At this point I would normally give a product with this much praise our highest awards but there is one issue that prevents me from doing so.  The ugly words that AMD hates: frame pacing.  AMD still has some work to do to match the multi-GPU scaling capabilities of NVIDIA's GeForce line especially in the fields of Eyefinity and 4K gaming.  Single monitor issues have been mostly addressed and once AMD's driver team can release an update for single large surface resolutions then the products being showcased today are going to burst into the spotlight again.

As it stands today though, if you know you are a single GPU gamer, or have no plans to go beyond a single panel display configuration, the Radeon R9 280X and R9 270X are the best GPU options I can point you to.

Now if only we could start talking about this R9 290X that keeps getting teased...

View Full Size

AMD Radeon R9 280X 3GB

View Full Size

AMD Radeon R9 270X 2GB



October 8, 2013 | 03:03 AM - Posted by Irishgamer01

PS. Like the photo spread of the cards....size and shots.
Very good work.

October 8, 2013 | 12:39 PM - Posted by Ryan Shrout


October 8, 2013 | 03:12 AM - Posted by JohnGR (not verified)

I am looking at those slides from AMD comparing R9 and R7 to HD5000 and HD6000 for 10 minutes and I try to understand what the hell is going on here? Was HD7000 never existed or is AMD feeling that it's customers have the memory of a goldfish and no brain at all?

October 8, 2013 | 03:43 AM - Posted by Humanitarian

This 290(x) better not be stillborn, I really want some top-end competition.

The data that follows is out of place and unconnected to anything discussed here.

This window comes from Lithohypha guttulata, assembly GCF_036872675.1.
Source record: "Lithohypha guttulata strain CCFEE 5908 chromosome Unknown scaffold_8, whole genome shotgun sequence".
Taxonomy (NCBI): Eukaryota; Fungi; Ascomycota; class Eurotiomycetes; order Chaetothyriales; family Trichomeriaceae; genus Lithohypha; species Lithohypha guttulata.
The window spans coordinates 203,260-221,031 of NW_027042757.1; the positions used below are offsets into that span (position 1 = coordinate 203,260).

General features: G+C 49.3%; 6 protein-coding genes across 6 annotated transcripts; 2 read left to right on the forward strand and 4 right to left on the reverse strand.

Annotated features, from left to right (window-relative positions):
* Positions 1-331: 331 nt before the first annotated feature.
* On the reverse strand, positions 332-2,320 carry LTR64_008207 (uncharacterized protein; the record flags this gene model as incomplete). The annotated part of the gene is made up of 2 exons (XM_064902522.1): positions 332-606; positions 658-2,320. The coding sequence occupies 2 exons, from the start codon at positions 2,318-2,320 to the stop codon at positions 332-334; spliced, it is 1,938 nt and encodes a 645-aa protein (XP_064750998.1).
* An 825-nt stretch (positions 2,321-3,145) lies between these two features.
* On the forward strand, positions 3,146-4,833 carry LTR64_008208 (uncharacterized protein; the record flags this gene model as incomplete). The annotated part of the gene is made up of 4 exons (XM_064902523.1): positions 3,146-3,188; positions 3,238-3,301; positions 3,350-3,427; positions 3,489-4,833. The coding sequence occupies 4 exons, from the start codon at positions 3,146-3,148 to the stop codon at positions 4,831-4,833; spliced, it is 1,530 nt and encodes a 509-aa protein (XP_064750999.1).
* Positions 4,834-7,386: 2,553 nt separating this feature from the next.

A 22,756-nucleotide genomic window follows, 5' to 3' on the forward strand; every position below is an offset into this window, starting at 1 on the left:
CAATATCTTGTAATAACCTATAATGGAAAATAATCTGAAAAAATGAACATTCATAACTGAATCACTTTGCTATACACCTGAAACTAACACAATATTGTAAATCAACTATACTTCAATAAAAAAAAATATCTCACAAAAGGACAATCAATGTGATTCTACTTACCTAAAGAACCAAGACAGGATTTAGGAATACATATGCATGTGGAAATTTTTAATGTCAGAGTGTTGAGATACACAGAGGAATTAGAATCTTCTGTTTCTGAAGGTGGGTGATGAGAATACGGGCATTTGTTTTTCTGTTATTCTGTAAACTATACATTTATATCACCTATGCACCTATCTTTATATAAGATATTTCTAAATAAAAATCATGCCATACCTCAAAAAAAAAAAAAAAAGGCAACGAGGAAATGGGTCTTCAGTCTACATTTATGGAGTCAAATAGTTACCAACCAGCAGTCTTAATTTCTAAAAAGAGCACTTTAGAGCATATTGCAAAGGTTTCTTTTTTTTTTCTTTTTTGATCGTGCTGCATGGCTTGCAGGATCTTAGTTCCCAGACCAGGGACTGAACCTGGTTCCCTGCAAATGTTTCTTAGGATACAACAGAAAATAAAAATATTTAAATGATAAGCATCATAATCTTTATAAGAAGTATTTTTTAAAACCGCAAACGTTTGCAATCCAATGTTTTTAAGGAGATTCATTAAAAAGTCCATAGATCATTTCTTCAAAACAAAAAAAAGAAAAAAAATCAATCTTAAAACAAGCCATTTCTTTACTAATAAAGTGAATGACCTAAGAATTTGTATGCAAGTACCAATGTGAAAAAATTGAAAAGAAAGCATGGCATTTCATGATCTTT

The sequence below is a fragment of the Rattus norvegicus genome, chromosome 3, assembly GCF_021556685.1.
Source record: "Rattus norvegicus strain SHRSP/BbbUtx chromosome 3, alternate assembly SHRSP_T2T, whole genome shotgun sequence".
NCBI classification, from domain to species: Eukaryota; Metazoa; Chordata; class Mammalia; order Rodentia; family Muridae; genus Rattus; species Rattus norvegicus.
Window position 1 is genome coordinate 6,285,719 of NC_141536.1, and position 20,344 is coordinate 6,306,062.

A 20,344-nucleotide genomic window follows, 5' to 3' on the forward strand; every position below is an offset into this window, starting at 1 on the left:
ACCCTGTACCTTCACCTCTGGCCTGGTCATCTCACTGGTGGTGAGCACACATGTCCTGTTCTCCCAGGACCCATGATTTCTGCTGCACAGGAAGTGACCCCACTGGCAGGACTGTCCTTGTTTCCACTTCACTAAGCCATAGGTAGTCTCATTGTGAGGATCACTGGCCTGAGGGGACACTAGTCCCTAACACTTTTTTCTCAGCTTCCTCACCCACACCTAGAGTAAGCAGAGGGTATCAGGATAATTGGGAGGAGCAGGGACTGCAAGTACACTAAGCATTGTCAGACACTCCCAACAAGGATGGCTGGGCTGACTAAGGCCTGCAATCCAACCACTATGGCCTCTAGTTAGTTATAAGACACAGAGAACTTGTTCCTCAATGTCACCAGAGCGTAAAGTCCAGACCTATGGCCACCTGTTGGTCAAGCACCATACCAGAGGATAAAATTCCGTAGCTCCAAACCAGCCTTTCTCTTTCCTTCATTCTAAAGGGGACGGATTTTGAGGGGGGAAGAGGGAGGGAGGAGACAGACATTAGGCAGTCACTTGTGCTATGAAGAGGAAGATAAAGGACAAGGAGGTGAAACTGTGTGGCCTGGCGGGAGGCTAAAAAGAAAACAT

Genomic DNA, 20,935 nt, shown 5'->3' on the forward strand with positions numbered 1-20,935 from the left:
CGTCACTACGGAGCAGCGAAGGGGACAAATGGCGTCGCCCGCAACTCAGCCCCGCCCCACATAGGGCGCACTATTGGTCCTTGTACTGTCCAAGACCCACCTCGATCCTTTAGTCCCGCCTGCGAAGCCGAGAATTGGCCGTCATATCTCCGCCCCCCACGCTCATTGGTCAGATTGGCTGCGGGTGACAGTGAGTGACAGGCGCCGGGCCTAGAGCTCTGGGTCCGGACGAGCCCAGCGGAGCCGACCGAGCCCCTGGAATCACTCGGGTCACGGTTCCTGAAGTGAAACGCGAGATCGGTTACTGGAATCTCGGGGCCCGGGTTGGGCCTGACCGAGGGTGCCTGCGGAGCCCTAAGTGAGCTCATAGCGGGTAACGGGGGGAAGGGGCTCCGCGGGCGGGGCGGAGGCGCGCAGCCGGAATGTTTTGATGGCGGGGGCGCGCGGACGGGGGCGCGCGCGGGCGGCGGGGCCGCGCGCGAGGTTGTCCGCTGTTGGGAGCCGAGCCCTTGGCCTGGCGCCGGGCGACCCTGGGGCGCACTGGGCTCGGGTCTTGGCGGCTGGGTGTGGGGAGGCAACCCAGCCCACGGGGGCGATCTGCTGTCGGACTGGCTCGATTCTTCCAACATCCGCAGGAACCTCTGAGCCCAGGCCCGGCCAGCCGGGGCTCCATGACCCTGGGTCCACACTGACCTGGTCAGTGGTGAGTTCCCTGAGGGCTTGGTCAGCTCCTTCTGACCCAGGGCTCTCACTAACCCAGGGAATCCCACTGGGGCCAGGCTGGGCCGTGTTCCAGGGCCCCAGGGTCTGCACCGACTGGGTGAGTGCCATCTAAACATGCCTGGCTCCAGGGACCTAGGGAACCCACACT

October 8, 2013 | 09:55 AM - Posted by snook

me too. It has to directly compete with the GTX780 or it's a loss in my mind.

October 8, 2013 | 04:25 AM - Posted by Howie Doohan (not verified)

Something odd about these prices, if the 280X is around $300 and the 290X is according to rumours around $600-700 what will fill the large gap? Could there be a 290X cutdown chip on the horizon?

October 8, 2013 | 09:58 AM - Posted by snook

I'll bet the 290X come in at $500-550. no way they price it equal to higher than the GTX780.

unless, they are retarded.

October 8, 2013 | 12:40 PM - Posted by Ryan Shrout

That is my concern as well.  A huge price gap between the 280X and 290 series would leave a gap in product stack that NVIDIA could go after.

October 8, 2013 | 05:45 PM - Posted by nobody special (not verified)

Did they really lower the price when you don't get 3-4 AAA games now? NV cards still come with Batman Arkham Origins (AAA surely and not even out yet) and a few with Rise of the Triad also (evga's come with both).

Not to mention only a fool buys stock when you can get 3 cards on newegg that are 100mhz faster for $249, and for $259 you can get the Zotac that is 140mhz faster and has memory OC'd 200mhz too over what you're testing here. So basically add another 12% to your scores and remember 1 or 2 free games vs 0. When I can get an OC card that is the same price as a company's set price I call that the new ref card :) You wouldn't buy a ref clocked card for the same price would you? $249 is the cheapest.

Evga, MSI, Gigabyte ($249) and Zotac at $259 at newegg, all are over 100mhz faster. Who buys these ref clocked cards? Newegg displays the speeds for everyone to see on one page. I'm surprise anyone can sell a ref clocked card. Zotac's is 1111/1176 as opposed to your tested 980/1033 probably.